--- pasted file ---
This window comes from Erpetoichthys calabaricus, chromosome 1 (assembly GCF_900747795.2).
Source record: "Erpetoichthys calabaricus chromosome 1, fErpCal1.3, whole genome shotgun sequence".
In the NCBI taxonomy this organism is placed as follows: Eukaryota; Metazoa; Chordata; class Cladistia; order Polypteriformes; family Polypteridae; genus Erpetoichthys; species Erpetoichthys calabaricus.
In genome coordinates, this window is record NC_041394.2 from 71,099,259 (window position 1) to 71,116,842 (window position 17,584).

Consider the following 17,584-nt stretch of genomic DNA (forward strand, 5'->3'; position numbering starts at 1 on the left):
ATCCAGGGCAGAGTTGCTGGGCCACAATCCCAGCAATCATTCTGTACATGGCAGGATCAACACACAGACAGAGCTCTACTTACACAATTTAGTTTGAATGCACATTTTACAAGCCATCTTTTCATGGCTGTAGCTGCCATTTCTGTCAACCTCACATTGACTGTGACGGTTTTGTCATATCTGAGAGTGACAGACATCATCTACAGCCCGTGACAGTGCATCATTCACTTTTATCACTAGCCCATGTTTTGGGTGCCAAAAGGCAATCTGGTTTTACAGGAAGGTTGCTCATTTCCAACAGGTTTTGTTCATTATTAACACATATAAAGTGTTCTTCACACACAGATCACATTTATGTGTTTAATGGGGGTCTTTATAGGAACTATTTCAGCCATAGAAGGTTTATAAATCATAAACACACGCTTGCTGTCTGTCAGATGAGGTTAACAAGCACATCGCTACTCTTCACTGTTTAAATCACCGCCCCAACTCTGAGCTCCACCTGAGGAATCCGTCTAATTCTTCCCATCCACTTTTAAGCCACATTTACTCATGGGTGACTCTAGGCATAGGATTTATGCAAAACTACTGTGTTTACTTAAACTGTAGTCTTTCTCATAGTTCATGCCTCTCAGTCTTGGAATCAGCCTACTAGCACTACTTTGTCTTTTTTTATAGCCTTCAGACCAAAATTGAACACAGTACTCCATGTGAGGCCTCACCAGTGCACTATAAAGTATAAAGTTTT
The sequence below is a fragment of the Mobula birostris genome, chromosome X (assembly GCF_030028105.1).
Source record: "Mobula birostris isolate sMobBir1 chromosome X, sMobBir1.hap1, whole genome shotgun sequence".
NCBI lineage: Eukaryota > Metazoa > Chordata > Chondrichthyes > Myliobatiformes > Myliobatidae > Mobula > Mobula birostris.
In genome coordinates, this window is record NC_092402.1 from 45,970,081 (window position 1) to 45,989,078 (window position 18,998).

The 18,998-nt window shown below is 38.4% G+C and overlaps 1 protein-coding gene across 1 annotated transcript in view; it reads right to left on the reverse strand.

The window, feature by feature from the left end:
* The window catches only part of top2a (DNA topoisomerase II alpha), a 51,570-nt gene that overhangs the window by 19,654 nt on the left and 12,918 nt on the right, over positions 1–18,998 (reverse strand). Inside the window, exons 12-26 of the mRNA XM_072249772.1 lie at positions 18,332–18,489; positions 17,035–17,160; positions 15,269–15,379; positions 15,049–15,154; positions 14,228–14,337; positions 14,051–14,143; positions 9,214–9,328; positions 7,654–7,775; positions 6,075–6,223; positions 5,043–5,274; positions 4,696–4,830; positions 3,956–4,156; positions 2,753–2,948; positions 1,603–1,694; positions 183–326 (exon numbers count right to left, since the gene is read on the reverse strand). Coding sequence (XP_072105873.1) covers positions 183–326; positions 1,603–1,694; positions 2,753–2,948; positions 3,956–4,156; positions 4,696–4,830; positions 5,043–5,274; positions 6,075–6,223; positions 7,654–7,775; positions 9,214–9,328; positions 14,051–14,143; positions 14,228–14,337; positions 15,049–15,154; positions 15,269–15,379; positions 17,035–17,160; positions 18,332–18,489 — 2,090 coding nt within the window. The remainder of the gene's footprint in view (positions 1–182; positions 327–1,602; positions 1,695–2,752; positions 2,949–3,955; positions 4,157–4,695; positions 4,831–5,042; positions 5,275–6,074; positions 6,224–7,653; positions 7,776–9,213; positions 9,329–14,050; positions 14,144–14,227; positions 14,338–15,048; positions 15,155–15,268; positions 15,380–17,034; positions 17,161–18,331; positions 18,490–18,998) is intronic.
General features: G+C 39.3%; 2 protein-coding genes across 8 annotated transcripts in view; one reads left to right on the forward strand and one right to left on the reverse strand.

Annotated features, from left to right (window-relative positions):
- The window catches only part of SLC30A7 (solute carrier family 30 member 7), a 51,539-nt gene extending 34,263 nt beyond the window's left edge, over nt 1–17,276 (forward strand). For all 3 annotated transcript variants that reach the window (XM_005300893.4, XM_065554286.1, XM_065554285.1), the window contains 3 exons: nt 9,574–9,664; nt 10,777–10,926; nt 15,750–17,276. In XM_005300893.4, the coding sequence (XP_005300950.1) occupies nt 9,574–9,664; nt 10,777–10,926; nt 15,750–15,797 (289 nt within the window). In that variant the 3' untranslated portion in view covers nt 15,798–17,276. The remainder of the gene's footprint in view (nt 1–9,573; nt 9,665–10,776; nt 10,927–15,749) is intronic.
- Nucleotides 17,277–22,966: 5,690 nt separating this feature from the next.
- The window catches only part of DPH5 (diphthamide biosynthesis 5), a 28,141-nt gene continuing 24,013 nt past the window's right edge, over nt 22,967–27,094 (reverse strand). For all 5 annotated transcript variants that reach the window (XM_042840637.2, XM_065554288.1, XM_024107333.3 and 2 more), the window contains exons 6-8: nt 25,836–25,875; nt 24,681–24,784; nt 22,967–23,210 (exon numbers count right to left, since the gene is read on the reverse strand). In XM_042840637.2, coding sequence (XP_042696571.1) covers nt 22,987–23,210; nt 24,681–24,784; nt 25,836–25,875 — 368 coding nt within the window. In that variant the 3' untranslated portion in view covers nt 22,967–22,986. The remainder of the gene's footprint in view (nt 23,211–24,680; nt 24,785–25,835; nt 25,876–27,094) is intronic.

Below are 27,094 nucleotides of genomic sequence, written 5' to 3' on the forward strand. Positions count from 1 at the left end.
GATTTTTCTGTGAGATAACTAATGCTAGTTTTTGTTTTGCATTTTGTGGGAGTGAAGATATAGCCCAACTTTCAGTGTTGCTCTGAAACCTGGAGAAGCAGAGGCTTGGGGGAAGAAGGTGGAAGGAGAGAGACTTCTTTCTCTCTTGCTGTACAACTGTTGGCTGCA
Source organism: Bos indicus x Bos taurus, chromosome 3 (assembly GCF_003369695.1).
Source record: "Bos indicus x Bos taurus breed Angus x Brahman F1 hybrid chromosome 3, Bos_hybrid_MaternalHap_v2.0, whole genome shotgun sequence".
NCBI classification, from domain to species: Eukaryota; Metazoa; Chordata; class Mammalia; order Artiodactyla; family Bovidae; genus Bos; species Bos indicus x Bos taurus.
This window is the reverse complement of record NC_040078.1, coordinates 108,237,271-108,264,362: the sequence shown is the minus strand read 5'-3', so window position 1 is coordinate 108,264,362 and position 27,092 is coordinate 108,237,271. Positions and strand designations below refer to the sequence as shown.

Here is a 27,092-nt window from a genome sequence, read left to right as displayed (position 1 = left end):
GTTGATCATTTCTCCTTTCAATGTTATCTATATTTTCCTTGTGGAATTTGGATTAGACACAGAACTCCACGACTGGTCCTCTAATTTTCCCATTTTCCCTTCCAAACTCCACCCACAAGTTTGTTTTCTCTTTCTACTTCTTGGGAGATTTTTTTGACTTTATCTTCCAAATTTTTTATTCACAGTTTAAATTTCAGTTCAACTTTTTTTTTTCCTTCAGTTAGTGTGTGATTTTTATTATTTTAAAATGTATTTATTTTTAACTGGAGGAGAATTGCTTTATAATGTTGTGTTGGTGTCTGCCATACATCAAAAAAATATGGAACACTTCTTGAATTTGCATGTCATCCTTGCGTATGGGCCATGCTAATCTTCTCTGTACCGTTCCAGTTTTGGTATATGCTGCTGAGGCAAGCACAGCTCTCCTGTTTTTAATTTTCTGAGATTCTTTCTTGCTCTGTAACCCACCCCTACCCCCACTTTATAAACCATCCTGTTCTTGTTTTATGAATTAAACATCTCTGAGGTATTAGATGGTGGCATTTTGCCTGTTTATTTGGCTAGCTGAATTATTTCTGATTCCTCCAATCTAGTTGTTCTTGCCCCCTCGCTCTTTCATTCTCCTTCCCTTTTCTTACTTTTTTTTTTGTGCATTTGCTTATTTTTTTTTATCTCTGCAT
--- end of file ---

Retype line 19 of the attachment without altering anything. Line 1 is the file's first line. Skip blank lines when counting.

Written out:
Below are 27,094 nucleotides of genomic sequence, written 5' to 3' on the forward strand. Positions count from 1 at the left end.